I’m getting into the habit of building everything inside containers.
Initially, Docker’s most attractive feature was removing the ever-present
fear of hosing my entire setup with a misplaced
make install. More recently I’ve
come to appreciate the time it saves when revisiting old projects.
Without containers, running old code means a hold-your-breath moment as you wait to see what’s broken. You wrote this against Elastic 6? Well, too bad you’ve since installed 7. An hour of today will be figuring out how to roll it back and an hour of tomorrow will be rolling it forward.
That’s not a productive use of your time.
Containers fulfil the promise of entirely reproducible environments and the end of “works on my machine”, even when the “my machine” in question is “this machine, but last January”.
Which brings me to rebooting this site on Jekyll, but containerized.
Bootstrapping Jekyll without installing Jekyll
First off, we install Jekyll on a throwaway container to create a skeleton site.
--rmdelete the container once it stops, we’re not going to use it again
-itbroadly speaking; make the container respond to interactive commands. Any deeper explanation starts with “When mainframes had physical terminals…”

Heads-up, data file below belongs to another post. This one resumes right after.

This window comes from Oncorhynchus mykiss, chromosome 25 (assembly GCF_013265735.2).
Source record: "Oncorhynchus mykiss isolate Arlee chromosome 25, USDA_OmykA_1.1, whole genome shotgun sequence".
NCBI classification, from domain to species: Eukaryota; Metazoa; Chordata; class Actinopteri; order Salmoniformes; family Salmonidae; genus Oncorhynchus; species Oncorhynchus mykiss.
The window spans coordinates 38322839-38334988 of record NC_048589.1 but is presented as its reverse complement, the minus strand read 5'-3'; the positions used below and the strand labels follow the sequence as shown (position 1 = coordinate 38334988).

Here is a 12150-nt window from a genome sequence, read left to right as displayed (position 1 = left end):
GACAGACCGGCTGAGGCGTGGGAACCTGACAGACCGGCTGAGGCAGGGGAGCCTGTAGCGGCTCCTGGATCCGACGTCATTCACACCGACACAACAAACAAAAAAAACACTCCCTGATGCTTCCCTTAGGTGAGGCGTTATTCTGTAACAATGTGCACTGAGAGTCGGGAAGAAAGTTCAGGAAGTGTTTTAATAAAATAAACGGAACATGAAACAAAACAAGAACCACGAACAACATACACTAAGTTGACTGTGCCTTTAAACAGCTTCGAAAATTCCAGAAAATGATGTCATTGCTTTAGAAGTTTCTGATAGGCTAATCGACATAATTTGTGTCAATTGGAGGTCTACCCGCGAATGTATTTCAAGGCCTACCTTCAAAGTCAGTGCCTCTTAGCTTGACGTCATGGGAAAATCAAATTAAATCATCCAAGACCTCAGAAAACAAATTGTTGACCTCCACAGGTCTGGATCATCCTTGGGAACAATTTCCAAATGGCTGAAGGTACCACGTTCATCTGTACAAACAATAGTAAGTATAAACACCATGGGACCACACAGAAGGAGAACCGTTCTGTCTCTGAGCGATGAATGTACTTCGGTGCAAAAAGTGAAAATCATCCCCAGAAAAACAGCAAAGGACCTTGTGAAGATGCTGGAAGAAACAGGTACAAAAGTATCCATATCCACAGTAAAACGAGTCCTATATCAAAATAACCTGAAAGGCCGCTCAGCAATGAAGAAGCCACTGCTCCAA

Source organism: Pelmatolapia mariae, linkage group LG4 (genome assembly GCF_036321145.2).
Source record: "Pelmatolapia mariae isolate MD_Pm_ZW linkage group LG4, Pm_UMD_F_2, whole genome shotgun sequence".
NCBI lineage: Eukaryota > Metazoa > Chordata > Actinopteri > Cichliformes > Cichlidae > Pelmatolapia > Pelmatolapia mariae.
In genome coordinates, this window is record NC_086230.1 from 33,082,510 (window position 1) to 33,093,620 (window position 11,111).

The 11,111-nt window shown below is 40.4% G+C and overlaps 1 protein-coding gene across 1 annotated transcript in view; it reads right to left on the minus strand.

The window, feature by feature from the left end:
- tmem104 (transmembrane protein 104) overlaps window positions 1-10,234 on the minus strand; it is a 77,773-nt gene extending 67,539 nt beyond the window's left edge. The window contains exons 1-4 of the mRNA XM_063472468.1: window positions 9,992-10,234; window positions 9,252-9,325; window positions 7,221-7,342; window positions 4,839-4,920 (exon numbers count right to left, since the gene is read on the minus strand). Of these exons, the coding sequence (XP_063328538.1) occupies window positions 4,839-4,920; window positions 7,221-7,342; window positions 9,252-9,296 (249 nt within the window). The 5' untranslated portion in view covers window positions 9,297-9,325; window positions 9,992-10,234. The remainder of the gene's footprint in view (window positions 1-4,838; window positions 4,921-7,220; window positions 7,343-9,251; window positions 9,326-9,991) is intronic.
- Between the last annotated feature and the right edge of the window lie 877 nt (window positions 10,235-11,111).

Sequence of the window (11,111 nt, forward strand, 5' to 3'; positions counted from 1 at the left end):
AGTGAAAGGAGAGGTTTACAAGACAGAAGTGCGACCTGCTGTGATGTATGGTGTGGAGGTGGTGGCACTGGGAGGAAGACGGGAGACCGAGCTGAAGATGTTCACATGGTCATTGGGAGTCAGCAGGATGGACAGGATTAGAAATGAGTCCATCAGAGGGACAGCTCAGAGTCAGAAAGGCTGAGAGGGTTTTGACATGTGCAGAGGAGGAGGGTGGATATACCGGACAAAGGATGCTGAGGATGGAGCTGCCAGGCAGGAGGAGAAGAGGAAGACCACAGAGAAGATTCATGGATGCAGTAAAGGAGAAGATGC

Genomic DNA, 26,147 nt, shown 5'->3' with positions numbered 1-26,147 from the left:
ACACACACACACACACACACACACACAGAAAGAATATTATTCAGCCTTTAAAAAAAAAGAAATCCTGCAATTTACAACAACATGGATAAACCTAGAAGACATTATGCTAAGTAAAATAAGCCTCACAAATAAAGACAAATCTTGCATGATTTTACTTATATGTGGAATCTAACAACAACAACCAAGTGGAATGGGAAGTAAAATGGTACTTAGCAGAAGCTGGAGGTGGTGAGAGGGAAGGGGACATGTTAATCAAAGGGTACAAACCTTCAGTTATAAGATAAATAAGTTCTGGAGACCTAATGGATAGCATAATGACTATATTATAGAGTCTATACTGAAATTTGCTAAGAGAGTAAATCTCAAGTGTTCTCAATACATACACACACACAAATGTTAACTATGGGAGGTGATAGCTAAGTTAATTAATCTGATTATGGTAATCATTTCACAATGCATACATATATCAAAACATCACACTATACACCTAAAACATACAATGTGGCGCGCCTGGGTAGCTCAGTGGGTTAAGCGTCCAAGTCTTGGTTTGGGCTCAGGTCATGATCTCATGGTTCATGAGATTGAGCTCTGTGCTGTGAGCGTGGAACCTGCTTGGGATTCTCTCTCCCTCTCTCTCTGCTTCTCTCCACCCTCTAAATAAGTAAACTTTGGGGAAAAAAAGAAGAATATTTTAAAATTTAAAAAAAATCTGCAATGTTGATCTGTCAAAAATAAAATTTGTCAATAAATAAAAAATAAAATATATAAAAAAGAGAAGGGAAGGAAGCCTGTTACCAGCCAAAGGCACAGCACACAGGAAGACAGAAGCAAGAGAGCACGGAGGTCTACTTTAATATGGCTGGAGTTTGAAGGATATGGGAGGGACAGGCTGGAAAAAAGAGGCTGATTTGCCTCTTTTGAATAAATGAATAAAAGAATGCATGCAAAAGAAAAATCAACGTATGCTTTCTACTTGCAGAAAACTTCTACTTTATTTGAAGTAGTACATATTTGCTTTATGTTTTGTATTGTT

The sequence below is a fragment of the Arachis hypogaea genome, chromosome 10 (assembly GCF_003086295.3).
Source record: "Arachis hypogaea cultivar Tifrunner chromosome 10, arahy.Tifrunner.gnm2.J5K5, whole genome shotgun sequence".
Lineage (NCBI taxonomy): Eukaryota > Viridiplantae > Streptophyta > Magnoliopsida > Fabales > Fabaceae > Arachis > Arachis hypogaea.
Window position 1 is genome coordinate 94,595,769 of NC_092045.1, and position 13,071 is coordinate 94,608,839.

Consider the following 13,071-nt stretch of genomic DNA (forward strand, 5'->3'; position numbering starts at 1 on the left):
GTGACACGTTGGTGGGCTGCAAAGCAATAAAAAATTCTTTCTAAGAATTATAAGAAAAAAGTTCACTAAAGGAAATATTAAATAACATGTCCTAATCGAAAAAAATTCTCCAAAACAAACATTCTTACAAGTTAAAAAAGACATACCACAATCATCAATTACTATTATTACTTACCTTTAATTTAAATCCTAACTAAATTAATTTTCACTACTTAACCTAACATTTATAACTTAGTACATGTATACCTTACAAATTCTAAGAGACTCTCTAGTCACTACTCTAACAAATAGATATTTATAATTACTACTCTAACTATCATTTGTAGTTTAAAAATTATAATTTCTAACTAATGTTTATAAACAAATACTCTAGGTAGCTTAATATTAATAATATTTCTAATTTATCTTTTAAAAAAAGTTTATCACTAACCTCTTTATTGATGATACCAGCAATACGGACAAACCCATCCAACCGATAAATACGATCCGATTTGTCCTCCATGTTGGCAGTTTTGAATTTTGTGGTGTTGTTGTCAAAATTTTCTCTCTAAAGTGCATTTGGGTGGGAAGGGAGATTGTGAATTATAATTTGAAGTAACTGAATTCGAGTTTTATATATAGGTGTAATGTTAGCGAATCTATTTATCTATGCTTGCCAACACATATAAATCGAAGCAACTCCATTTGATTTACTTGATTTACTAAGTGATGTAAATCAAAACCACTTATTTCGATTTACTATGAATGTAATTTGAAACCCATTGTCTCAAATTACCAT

-vmount the current directory as
/appon the container. This replicates any changes we make in the container back to our machine.
A simple Dockerfile for development
With the basic site created, we add a Dockerfile to make the whole thing reproducible.
That’s a decent first pass, but there’s a problem applicable to any Ruby container. Let’s
time how long it takes to build our image
About two and a half minutes with the majority of time spent on
4/6 installing gems.
A second build of the image is instantaneous because Docker has cached each step as an intermediate layer. These are reused on subsequent builds until an altered, uncached step is encountered.
But if we make the slightest change to our site we’re back to several minutes
COPY, the contents of each file is considered: changing them will bust the cache.
If we add a post, change the stylesheet or delete an image from Jekyll, the next build have to rewind to the
COPY step and
subsequently rebundle from scratch two steps later.
This wasted time will quickly mount up, especially when using gems with native compilation, like
Better Gem management
The solution is to separate the steps where we
COPY files that require changes to gems.
Docker’s diff is smart. It will identify which step individual files are on copied on and preserves the cache up to that step. With this Dockerfile most builds will be instant.
And with that, we have a working Jekyll image that’s only dependent on Docker.